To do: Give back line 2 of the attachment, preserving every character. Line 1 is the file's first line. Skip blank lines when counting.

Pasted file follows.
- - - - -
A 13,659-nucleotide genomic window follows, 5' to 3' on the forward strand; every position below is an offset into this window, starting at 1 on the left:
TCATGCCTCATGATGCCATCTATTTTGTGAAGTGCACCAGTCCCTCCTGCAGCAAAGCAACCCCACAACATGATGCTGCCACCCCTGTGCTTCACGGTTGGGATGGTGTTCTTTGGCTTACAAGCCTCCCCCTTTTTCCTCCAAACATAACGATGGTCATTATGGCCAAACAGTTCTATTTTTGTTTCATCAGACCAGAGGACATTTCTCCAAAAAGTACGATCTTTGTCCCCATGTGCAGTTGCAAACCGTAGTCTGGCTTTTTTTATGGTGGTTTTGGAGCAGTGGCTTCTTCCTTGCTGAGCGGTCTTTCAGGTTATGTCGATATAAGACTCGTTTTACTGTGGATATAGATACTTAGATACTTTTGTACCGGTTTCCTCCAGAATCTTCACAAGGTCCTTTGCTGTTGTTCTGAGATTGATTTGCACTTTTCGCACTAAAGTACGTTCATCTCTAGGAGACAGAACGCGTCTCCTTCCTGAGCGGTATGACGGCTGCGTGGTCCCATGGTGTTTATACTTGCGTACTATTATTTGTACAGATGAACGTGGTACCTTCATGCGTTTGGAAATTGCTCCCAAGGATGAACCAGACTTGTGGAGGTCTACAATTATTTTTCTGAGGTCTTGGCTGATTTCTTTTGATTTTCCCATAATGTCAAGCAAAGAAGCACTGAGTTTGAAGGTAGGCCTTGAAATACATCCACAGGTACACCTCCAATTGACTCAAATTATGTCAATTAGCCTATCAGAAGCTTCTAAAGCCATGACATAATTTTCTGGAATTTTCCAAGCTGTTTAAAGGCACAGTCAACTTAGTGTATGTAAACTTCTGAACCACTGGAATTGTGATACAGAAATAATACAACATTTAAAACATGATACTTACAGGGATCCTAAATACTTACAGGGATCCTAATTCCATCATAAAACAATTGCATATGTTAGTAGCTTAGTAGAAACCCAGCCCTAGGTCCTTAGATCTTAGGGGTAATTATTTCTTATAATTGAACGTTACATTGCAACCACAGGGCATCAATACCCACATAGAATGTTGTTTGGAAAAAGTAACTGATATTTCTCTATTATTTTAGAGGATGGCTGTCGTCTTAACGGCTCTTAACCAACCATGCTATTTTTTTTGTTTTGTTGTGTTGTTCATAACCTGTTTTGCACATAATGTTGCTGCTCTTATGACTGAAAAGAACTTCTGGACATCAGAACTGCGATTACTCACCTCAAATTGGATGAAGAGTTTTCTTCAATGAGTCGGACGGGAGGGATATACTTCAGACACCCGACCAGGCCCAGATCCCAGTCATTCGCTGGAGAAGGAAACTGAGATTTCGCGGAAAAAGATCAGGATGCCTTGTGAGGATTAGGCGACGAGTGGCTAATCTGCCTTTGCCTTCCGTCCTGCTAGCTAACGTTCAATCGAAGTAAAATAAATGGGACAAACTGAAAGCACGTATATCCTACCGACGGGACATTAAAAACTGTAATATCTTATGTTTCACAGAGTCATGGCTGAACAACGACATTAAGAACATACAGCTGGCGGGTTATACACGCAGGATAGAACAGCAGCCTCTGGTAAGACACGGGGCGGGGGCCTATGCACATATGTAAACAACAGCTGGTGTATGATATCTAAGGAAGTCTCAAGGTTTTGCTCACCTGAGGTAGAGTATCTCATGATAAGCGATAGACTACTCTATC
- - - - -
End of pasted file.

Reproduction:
TCATGCCTCATGATGCCATCTATTTTGTGAAGTGCACCAGTCCCTCCTGCAGCAAAGCAACCCCACAACATGATGCTGCCACCCCTGTGCTTCACGGTTGGGATGGTGTTCTTTGGCTTACAAGCCTCCCCCTTTTTCCTCCAAACATAACGATGGTCATTATGGCCAAACAGTTCTATTTTTGTTTCATCAGACCAGAGGACATTTCTCCAAAAAGTACGATCTTTGTCCCCATGTGCAGTTGCAAACCGTAGTCTGGCTTTTTTTATGGTGGTTTTGGAGCAGTGGCTTCTTCCTTGCTGAGCGGTCTTTCAGGTTATGTCGATATAAGACTCGTTTTACTGTGGATATAGATACTTAGATACTTTTGTACCGGTTTCCTCCAGAATCTTCACAAGGTCCTTTGCTGTTGTTCTGAGATTGATTTGCACTTTTCGCACTAAAGTACGTTCATCTCTAGGAGACAGAACGCGTCTCCTTCCTGAGCGGTATGACGGCTGCGTGGTCCCATGGTGTTTATACTTGCGTACTATTATTTGTACAGATGAACGTGGTACCTTCATGCGTTTGGAAATTGCTCCCAAGGATGAACCAGACTTGTGGAGGTCTACAATTATTTTTCTGAGGTCTTGGCTGATTTCTTTTGATTTTCCCATAATGTCAAGCAAAGAAGCACTGAGTTTGAAGGTAGGCCTTGAAATACATCCACAGGTACACCTCCAATTGACTCAAATTATGTCAATTAGCCTATCAGAAGCTTCTAAAGCCATGACATAATTTTCTGGAATTTTCCAAGCTGTTTAAAGGCACAGTCAACTTAGTGTATGTAAACTTCTGAACCACTGGAATTGTGATACAGAAATAATACAACATTTAAAACATGATACTTACAGGGATCCTAAATACTTACAGGGATCCTAATTCCATCATAAAACAATTGCATATGTTAGTAGCTTAGTAGAAACCCAGCCCTAGGTCCTTAGATCTTAGGGGTAATTATTTCTTATAATTGAACGTTACATTGCAACCACAGGGCATCAATACCCACATAGAATGTTGTTTGGAAAAAGTAACTGATATTTCTCTATTATTTTAGAGGATGGCTGTCGTCTTAACGGCTCTTAACCAACCATGCTATTTTTTTTGTTTTGTTGTGTTGTTCATAACCTGTTTTGCACATAATGTTGCTGCTCTTATGACTGAAAAGAACTTCTGGACATCAGAACTGCGATTACTCACCTCAAATTGGATGAAGAGTTTTCTTCAATGAGTCGGACGGGAGGGATATACTTCAGACACCCGACCAGGCCCAGATCCCAGTCATTCGCTGGAGAAGGAAACTGAGATTTCGCGGAAAAAGATCAGGATGCCTTGTGAGGATTAGGCGACGAGTGGCTAATCTGCCTTTGCCTTCCGTCCTGCTAGCTAACGTTCAATCGAAGTAAAATAAATGGGACAAACTGAAAGCACGTATATCCTACCGACGGGACATTAAAAACTGTAATATCTTATGTTTCACAGAGTCATGGCTGAACAACGACATTAAGAACATACAGCTGGCGGGTTATACACGCAGGATAGAACAGCAGCCTCTGGTAAGACACGGGGCGGGGGCCTATGCACATATGTAAACAACAGCTGGTGTATGATATCTAAGGAAGTCTCAAGGTTTTGCTCACCTGAGGTAGAGTATCTCATGATAAGCGATAGACTACTCTATC